Consider: rng th bll. Does it mean “ring the bell” or “rang the bell”? Or maybe it means “ring the ball.” Ditto with sng a sng: Does it mean “sing a song” or “sang a song”?
    I believe that Israeli public schools wean their charges off diacritics somewhere around Grade Four. At least those kids are exposed to all manner of Hebrew text in their daily lives. Once I left the classroom, I saw only English in my world. FYI, by convention, printed bibles, poetry and children’s books always use diacritics.
    You don’t want to know how long I spent figuring out ldsmbl. Hint: It’s a defunct American car brand. Or consider shmpnn. Hint: It’s a kind of mushroom. Okay, I know, these are foreign words, but you should be getting the drift.

  11. J.W. Brewer says

    Well, the school’s demographics presumably serve as a defense against certain sorts of political risks. One infers that many of the gentile parents who’ve sent their kids there are less motivated by the perceived abstract benefits of bilingual education (or an interest in Hebrew as compared to, e.g., Mandarin) but are instead dissatisfied upset with the perceived suckiness of the default Anglophone-instruction schools in their neighborhoods and view this school’s “gimmick” as a proxy for other desirable features and the Hebrew instruction as a reasonable price to pay for those desiderata.

  12. Paul Ogden: I had written that “for those children unexposed to Hebrew outside school” Hebrew would not be mastered. Your own experience involved a great deal of Hebrew use outside school, and thus does not strike me as a good counter-example, quite apart from the fact that I had also written “as a rule”.
    Hat: based of their claim that the children were reading Hebrew after six months’ exposure thereto, I had assumed that their texts too are fully vocalized: it is my understanding that it takes several years of schooling before even native Hebrew-speaking children can read normal (=unvocalized) Hebrew texts. And unless they move on from such texts to normal ones, I quite agree it’s a terrible idea: without exposure to such unvocalized texts adult levels of literacy will likely remain quite beyond their grasp.
    The whole thing is suspiciously reminescent of French immersion in anglo-Canada, which likewise involves grandiose claims about making students “fluent” in a second language, and which fails miserably at teaching most pupils anything more than an anglicized, pidgin-like French, which, beyond the most elementary phrases, is utterly incomprehensible to most native speakers. Considering that Hebrew differs from English considerably more than French does, and hence is more difficult to learn, I stand by my original statement: if the Hebrew these children are exposed to at school is their only input, I think most will never become genuinely fluent in the language.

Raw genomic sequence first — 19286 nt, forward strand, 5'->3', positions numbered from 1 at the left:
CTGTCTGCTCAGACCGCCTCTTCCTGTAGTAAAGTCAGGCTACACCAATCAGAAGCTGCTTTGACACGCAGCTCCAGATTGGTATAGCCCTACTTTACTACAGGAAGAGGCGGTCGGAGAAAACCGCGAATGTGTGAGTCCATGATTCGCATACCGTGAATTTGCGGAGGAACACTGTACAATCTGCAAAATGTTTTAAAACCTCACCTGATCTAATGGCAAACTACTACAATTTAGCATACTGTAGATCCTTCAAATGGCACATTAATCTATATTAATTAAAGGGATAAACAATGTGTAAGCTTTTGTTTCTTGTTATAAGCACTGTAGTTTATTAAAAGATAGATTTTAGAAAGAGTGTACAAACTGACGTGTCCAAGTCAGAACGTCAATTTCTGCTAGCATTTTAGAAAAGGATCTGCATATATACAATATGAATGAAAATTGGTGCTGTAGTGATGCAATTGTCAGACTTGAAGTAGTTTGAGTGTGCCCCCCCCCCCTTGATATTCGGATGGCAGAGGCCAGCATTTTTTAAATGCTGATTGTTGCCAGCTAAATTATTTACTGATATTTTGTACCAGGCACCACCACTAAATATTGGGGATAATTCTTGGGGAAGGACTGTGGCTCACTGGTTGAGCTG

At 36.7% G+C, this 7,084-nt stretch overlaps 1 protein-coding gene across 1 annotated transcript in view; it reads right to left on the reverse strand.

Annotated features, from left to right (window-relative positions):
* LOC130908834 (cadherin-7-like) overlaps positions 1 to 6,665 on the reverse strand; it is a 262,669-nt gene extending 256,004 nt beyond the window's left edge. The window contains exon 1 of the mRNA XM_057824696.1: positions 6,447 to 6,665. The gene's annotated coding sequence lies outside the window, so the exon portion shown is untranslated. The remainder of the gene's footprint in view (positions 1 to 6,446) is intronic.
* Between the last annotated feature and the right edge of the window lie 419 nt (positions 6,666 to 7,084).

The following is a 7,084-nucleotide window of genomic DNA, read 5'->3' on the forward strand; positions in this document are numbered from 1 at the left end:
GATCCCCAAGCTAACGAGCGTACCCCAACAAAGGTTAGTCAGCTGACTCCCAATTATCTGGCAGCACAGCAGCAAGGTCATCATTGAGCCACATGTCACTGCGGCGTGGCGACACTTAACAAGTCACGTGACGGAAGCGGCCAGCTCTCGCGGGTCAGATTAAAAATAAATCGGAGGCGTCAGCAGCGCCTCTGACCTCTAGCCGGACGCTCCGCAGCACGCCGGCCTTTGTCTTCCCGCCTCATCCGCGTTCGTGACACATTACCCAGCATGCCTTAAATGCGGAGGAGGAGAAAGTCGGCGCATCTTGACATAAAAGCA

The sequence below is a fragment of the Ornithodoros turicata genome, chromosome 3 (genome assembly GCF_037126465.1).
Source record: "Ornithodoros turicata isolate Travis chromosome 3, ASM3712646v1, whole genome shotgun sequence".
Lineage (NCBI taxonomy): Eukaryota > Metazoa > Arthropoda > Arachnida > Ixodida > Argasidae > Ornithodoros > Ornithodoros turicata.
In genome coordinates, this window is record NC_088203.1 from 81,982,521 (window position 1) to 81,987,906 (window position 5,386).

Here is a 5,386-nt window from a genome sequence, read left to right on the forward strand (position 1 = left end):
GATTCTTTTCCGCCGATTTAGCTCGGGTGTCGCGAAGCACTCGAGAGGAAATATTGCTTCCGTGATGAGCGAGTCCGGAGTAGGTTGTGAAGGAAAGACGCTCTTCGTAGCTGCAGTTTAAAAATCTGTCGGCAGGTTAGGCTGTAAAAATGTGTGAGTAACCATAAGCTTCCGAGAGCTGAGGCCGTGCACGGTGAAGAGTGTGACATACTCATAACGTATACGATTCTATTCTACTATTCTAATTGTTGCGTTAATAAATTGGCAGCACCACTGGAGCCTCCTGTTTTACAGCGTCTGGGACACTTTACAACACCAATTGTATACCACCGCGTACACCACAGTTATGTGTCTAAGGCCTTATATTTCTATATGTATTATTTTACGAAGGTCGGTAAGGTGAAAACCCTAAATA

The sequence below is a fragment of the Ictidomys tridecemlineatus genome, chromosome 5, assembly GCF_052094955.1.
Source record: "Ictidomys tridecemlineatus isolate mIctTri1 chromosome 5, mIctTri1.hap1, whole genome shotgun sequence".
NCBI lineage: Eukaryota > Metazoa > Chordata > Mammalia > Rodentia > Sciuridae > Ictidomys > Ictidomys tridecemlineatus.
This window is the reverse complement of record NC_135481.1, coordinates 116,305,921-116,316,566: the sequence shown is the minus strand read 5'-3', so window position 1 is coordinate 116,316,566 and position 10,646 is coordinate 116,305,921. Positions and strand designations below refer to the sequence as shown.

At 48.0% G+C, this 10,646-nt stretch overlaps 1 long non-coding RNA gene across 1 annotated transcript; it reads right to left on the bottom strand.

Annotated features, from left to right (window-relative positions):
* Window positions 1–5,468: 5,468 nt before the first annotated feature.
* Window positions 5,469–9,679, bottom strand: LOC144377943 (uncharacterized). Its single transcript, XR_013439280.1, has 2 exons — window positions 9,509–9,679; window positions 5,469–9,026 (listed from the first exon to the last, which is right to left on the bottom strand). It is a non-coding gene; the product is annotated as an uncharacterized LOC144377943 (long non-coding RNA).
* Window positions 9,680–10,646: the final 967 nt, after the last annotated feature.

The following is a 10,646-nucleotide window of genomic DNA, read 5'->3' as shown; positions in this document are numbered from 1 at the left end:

13. John Emerson says

    If students or their parents have the intention of getting additional input, however, the plan might work.
    As it is, neither American HS foreign language teaching nor American college foreign language teaching is at all successful, and it has been suggested that we just quit teaching them.

  14. John Emerson: you are assuming that adequate Hebrew fluency is a goal the parents wish for: but like J.W. Brewer I suspect the gentile parents (and perhaps some of the Jewish ones too) who send their children there do so out of a sense of dissatisfaction with mainstream schooling more than anything else. Hence they are unlikely in the extreme to supply more of a Hebrew-speaking environment to their children.
    But even if the parents wished their children to become fluent Hebrew speakers…is there ANY indication in this article that a school curriculum which is half in Hebrew would not be enough to make the children fluent? ANY indication that parents are clearly told just what the limits of their children’s “Hebrew fluency” will be?
    Moreover, what about English language literacy? The “academically disadvantaged” children are the ones I’d be especially fearful for: with limited exposure outside of school to standard English and none to Hebrew, they may well end up with inadequate reading/writing skills in any language.
    Again, Anglo-Canada’s experience with French immersion is suggestive: while there has been no serious research on the topic, there is some evidence indicating that French immersion students’ English is adversely affected over the course of their (very partial) acquisition of French. The bulk of Canadian immersion students being from upper- to middle-class families, I fear that disadvantaged children’s command of (standard written) English may be even more adversely affected by a similar school setting.
    It would have been nice if the reporter had asked a few such questions. Considering that the caption of a picture of the school is “public SHUL”, using a Yiddish word, I wonder if the reporter in question even knows that Hebrew and Yiddish are separate languages.

  15. neither American HS foreign language teaching nor American college foreign language teaching is at all successful
    JE, what do you base this (very strong) statement on?